David Loftus
Rhubarb, like other garden plants, can develop problems that limit the crop.

Dear Martha: My bathtub has seen better days. What are the options for making it look new again?

A: You could just replace the bathtub, but this is a costly (not to mention messy) option better left for a total bathroom renovation. There are two neater, more affordable solutions to consider. The first is to have the tub relined. To do so, a professional from a relining company must take precise measurements of the bathtub and have an acrylic liner fabricated. About six weeks later, an installer will bond the new liner to the old tub.

The second option is to have the tub refinished. This technique is similar to auto-body repair, except that it happens right there in your bathroom. A technician will clean the tub, fill any scratches, buff the surface and spray on a few coats of enamel. The process is intrusive, but it will preserve any intricate details in the surface more precisely than a liner, plus you won't have to wait a month and a half for your new tub.

Dear Martha: My rhubarb plants have spots all over their leaves. What are they and should I be concerned?

A: Rhubarb is a resilient plant, but it can develop two fungal leaf spots. Although the infections aren't likely to kill the rhubarb, they can weaken it over time, which in turn could limit your crop.

Ascochyta leaf spot is the more common of the two in most regions. It affects only the leaves of the plant and looks different depending on the stage of infection. In the beginning, yellow patches form on the foliage. Eventually the blemishes turn brown and then drop out of the leaf, leaving a small hole that could be confused with insect damage.

The other leaf spot is called ramularia. It attacks the leaves and edible stalks, so an extreme infestation could spoil your crop. Ramularia is occasionally called "red leaf" because the spots are crimson when they first appear. As the leaf tissue dies, the spots turn tan, but they don't fall out and leave a hole. After ramularia has spread to all the leaves, it will cause the stalks to turn brown and wither.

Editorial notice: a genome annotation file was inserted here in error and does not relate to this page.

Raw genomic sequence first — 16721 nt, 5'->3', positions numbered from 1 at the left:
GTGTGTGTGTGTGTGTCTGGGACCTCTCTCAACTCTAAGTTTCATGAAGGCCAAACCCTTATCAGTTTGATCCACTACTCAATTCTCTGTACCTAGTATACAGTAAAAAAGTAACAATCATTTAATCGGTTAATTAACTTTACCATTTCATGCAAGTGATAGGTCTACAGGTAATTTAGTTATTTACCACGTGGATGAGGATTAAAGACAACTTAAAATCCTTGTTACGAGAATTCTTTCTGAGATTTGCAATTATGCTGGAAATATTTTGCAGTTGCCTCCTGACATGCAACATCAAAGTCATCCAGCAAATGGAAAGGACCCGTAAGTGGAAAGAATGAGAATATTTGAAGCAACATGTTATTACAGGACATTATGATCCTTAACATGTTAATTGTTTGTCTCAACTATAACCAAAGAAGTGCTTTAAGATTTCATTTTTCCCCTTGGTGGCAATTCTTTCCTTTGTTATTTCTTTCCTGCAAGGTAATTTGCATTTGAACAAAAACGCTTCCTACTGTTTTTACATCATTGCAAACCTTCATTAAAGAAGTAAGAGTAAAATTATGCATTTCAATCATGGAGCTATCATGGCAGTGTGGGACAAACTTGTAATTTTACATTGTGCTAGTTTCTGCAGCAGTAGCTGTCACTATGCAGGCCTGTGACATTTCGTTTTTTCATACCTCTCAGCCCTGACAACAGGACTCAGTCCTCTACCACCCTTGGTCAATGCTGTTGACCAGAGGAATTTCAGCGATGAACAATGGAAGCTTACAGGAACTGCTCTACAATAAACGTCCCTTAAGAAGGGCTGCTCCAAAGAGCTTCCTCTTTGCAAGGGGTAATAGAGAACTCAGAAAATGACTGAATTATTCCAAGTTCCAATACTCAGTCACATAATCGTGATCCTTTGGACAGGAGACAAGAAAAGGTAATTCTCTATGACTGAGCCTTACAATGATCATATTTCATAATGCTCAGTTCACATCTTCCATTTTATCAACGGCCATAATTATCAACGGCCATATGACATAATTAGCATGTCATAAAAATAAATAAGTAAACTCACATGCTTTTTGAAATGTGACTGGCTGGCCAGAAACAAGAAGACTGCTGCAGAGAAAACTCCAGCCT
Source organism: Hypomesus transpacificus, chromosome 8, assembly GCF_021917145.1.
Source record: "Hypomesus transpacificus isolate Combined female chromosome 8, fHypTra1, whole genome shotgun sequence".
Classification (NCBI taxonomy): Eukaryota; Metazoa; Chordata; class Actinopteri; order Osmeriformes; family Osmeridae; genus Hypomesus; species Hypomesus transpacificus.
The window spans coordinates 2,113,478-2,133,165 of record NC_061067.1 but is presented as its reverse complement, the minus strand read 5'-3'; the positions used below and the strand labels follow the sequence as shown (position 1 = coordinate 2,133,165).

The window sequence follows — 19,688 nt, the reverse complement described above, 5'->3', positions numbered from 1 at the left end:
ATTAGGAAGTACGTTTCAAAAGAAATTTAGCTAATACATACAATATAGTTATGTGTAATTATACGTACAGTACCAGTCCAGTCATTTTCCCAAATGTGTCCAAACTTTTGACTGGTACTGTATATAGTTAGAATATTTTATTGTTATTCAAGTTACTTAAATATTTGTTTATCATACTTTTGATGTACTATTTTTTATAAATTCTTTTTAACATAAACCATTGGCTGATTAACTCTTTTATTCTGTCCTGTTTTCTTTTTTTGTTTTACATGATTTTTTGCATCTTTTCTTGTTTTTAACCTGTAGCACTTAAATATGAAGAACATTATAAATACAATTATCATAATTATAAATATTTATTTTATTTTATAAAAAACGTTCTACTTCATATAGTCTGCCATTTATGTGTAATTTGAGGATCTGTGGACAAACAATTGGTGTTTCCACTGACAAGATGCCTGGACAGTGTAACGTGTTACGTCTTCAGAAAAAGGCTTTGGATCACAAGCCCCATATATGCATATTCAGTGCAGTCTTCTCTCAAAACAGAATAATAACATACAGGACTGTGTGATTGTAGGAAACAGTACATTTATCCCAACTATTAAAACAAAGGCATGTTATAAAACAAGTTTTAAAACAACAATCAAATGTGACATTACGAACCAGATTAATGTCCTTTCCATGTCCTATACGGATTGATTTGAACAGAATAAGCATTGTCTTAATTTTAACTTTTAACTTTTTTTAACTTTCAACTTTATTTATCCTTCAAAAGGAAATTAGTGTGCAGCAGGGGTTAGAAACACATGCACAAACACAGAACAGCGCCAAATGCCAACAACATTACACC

The best way to control leaf spot is to remove all infected leaves as soon as you notice the blemishes (do not throw them in a compost). The use of fungicides isn't recommended; not only is cutting back the contaminated plant parts enough to contain an outbreak, but harmful residues could end up on the edible stalks.

Rhubarb leaf spots are common in spring and early summer. A few sound horticultural practices should prevent an outbreak. Buy healthy, disease-free plants from a reputable source, and plant them in nutrient-rich soil. Site rhubarb in a sunny spot, and don't overwater, as moist, stagnant conditions are ideal for fungal growth. It's important that you remove dead foliage when the plant goes dormant; the spores that cause leaf spots will survive in the withered matter throughout winter, lying in wait for new leaves to develop.

Dear Martha: Do you have any advice for taking a pet bird on a road trip?

A: Some birds travel better than others. A few practice drives around the neighborhood will determine your feathered friend's tolerance.

Regular birdcages are not suitable carriers, however, because sudden stops can cause a bird to flutter around and get its feet stuck in the bars. Instead, use a small pet carrier (some are designed for birds, although a cat carrier will also suffice) with ventilation holes. Secure it with seat belts or bungee cords.

If the trip will be shorter than two hours, water and food shouldn't be necessary for larger birds, such as a cockatiel. But small birds, including finches and canaries, require a constant supply. Plan for some extra pit stops on longer jaunts, since most birds don't like eating or drinking during excessive movement.

When packing the car, put your bird in last so that you don't forget it's in there — a real danger during hot summer days.

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